Rental Affordability Hits Crisis Point in Australia
29 November 2018 at 8:00 am
Single mothers are paying up to 70 per cent of their income on rent, with new research showing rental affordability is at crisis levels for low-income families in Australia.
The latest Rental Affordability Index (RAI), released on Thursday, found while rental prices have improved marginally in some cities, these gains have not flowed through to low-income households struggling to make ends meet.
More than a million Australian households currently need some form of housing assistance, while 45 per cent of low-income households experience rental stress – defined as paying more than 30 per cent of their income towards rent.
The RAI measured rental affordability relative to household incomes based on new rental agreements.
Hobart edged out Sydney as the least affordable city to rent in Australia, with Hobart households even on average incomes at risk of rental stress.
“Developing infrastructure and housing goes hand in hand, it’s not a stand alone issue” Doug Cameron, Australian Labour Senator, on #affordable #housing at the launch event of the November Rental Affordability Index tonight @CSBanking @NationalShelter @Brotherhoodinfo pic.twitter.com/wqiPzDZ3yn
— SGSEP (@SGSEcoandPlan) November 28, 2018
Ellen Witte from SGS Economics and Planning – which prepared the RAI along with National Shelter, Community Sector Banking, and the Brotherhood of St Laurence – said she was particularly worried about single parents with children.
“There are 110,000 single-parent, low-income households out there living in rental stress and 82 per cent of those households are single mothers,” Witte said.
“The majority earn $41,600 per annum or less. In Sydney they would be paying about 70 per cent of income on rent, which is clearly unsustainable.”
Low-income renters are also set to be hurt by the looming closure of the National Rental Affordability Scheme (NRAS), which provides incentives to housing providers offering rental properties at least 20 per cent below market rates.
Single mother Melissa Jones has lived in a Horizon Housing NRAS property on the Gold Coast for the past four years raising three children aged four, seven and 15.
She said she fled Hobart to escape a violent ex-partner and relies on the disability pension to get by.
Jones told Pro Bono News she feared the loss of NRAS subsidies would force her family onto the streets.
“If NRAS ends in the next few years than I’ve got nowhere to go. I’d lose my car, I’d lose everything,” Jones said.
“This scheme has enabled me to build a life for myself and my children free from domestic violence. Without it I’ll become homeless.”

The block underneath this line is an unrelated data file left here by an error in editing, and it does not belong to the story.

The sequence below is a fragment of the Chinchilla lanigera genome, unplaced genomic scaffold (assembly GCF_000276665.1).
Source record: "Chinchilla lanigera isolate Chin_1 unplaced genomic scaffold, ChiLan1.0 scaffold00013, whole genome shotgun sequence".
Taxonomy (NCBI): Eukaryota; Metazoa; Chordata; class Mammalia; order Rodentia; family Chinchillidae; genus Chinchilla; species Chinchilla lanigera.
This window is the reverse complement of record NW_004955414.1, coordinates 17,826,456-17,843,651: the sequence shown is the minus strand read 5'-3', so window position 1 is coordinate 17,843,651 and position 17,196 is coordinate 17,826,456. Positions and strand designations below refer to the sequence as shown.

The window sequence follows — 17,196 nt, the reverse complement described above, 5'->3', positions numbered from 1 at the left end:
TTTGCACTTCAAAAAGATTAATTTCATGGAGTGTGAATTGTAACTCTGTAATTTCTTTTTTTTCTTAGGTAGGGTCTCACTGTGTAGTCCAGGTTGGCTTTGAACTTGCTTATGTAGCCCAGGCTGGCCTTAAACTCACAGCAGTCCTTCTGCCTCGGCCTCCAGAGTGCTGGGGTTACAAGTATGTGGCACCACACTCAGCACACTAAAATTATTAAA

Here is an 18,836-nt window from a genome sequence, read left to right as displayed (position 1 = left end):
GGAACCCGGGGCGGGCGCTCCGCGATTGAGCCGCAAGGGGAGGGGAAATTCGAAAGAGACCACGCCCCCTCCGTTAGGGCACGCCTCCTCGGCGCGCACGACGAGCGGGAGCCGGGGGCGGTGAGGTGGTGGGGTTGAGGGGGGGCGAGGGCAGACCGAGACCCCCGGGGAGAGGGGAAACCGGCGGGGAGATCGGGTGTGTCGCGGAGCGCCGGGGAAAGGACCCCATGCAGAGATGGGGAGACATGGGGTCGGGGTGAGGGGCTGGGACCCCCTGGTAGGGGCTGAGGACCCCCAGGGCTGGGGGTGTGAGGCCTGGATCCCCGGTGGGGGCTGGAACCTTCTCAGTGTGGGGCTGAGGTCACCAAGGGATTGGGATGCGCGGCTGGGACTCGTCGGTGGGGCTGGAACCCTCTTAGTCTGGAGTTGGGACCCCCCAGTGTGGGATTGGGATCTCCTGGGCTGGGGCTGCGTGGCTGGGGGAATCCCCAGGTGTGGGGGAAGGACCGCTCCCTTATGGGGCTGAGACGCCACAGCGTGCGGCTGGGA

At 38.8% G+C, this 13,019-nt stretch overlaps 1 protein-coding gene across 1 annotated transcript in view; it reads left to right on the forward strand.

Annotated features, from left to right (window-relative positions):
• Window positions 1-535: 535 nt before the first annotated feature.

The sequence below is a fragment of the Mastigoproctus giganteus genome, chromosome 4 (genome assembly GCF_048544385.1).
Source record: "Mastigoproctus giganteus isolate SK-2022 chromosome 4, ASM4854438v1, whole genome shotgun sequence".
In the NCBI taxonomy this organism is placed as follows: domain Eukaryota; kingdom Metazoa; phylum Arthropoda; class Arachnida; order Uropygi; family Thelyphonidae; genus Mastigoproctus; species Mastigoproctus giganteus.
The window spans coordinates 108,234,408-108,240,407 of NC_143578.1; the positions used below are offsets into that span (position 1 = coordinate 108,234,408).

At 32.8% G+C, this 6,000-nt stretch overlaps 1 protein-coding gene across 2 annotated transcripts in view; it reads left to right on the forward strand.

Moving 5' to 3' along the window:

Jones said there was a dire need for more affordable renting options in Australia.
She urged the federal government to create another scheme to protect single mothers and other low-income renters when NRAS wraps up.
“People with partners might be okay because you can pay one week’s rent and they can pay the other, but the ones doing it on their own like me don’t have the option,” she said.
“We need long-term and affordable housing, especially for single mothers that might have a disability or can’t return to work, because we can’t do it on our own.”
“The tax regime treats housing as an investment objective first and as a place of residence second” – Ellen Witte, SGS Economics and Planning.
— SGSEP (@SGSEcoandPlan) November 28, 2018
There are around 244,000 low income, single-person households experiencing rental stress in Australia – 57 per cent of whom are single men.
Rental affordability for single pensioners was also found to be alarmingly poor in all Australian capitals and almost every regional area.
The RAI report said pensioners would have to move to regional South Australia to find accommodation that did not force them into rental stress.
Conny Lenneberg, the executive director of the Brotherhood of St Laurence, said the RAI showed those who could least afford to pay rent were suffering the most.
“High rents are pushing unemployed people on very low Newstart payments into deeper poverty,” Lenneberg said.
“Housing cost pressures mean some renters on Centrelink are being pushed into homelessness. We need to raise Newstart and its very modest rental supplement as a priority.”
Lenneberg called for governments to urgently increase subsidised social housing.
“The cost of renting in the private market puts many low-income single parents, usually women, under extreme pressure. Many parents forgo basics such as food and paying household bills to keep a roof over their family,” she said.
Adrian Pisarski, the executive officer at National Shelter, called for a National Housing Strategy to improve the situation for low-income renters.
“While we have many housing markets in Australia, none of them are positive for renters. We need a multi-party commitment to improve rental affordability over the long term,” Pisarski said.